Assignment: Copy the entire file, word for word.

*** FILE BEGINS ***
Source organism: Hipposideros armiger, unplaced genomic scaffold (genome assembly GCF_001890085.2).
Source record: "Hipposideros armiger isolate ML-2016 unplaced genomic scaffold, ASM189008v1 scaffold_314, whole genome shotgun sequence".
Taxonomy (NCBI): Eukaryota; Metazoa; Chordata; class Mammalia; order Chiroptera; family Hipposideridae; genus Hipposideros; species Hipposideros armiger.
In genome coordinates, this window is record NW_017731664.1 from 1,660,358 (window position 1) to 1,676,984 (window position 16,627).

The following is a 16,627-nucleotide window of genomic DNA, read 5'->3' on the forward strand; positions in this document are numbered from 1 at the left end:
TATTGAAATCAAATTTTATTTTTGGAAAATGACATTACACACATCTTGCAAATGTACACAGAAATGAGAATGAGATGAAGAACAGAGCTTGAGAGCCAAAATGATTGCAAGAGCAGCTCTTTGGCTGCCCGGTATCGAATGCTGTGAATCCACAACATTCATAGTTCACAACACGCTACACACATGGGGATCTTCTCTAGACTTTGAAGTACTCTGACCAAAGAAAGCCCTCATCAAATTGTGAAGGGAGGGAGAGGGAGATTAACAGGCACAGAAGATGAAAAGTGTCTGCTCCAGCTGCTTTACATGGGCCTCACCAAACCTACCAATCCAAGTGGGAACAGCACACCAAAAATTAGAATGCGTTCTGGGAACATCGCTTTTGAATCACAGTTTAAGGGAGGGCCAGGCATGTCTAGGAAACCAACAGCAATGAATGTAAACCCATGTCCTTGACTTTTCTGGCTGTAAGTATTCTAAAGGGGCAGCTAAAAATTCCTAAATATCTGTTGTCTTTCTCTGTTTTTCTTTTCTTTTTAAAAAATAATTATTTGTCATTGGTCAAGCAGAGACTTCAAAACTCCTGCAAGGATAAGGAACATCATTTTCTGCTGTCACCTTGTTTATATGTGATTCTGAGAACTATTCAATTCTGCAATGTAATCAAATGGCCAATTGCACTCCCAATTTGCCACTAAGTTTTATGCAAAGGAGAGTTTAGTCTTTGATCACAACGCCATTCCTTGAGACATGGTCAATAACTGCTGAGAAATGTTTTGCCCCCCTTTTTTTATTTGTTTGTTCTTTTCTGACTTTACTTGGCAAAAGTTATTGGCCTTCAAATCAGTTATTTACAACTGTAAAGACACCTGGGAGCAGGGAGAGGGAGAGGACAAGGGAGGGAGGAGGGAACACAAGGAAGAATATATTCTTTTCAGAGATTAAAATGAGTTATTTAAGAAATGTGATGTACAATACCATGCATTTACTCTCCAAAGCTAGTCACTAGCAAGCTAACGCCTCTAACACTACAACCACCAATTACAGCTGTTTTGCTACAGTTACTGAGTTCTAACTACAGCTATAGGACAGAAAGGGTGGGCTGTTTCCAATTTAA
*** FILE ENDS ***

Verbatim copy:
Source organism: Hipposideros armiger, unplaced genomic scaffold (genome assembly GCF_001890085.2).
Source record: "Hipposideros armiger isolate ML-2016 unplaced genomic scaffold, ASM189008v1 scaffold_314, whole genome shotgun sequence".
Taxonomy (NCBI): Eukaryota; Metazoa; Chordata; class Mammalia; order Chiroptera; family Hipposideridae; genus Hipposideros; species Hipposideros armiger.
In genome coordinates, this window is record NW_017731664.1 from 1,660,358 (window position 1) to 1,676,984 (window position 16,627).

The following is a 16,627-nucleotide window of genomic DNA, read 5'->3' on the forward strand; positions in this document are numbered from 1 at the left end:
TATTGAAATCAAATTTTATTTTTGGAAAATGACATTACACACATCTTGCAAATGTACACAGAAATGAGAATGAGATGAAGAACAGAGCTTGAGAGCCAAAATGATTGCAAGAGCAGCTCTTTGGCTGCCCGGTATCGAATGCTGTGAATCCACAACATTCATAGTTCACAACACGCTACACACATGGGGATCTTCTCTAGACTTTGAAGTACTCTGACCAAAGAAAGCCCTCATCAAATTGTGAAGGGAGGGAGAGGGAGATTAACAGGCACAGAAGATGAAAAGTGTCTGCTCCAGCTGCTTTACATGGGCCTCACCAAACCTACCAATCCAAGTGGGAACAGCACACCAAAAATTAGAATGCGTTCTGGGAACATCGCTTTTGAATCACAGTTTAAGGGAGGGCCAGGCATGTCTAGGAAACCAACAGCAATGAATGTAAACCCATGTCCTTGACTTTTCTGGCTGTAAGTATTCTAAAGGGGCAGCTAAAAATTCCTAAATATCTGTTGTCTTTCTCTGTTTTTCTTTTCTTTTTAAAAAATAATTATTTGTCATTGGTCAAGCAGAGACTTCAAAACTCCTGCAAGGATAAGGAACATCATTTTCTGCTGTCACCTTGTTTATATGTGATTCTGAGAACTATTCAATTCTGCAATGTAATCAAATGGCCAATTGCACTCCCAATTTGCCACTAAGTTTTATGCAAAGGAGAGTTTAGTCTTTGATCACAACGCCATTCCTTGAGACATGGTCAATAACTGCTGAGAAATGTTTTGCCCCCCTTTTTTTATTTGTTTGTTCTTTTCTGACTTTACTTGGCAAAAGTTATTGGCCTTCAAATCAGTTATTTACAACTGTAAAGACACCTGGGAGCAGGGAGAGGGAGAGGACAAGGGAGGGAGGAGGGAACACAAGGAAGAATATATTCTTTTCAGAGATTAAAATGAGTTATTTAAGAAATGTGATGTACAATACCATGCATTTACTCTCCAAAGCTAGTCACTAGCAAGCTAACGCCTCTAACACTACAACCACCAATTACAGCTGTTTTGCTACAGTTACTGAGTTCTAACTACAGCTATAGGACAGAAAGGGTGGGCTGTTTCCAATTTAA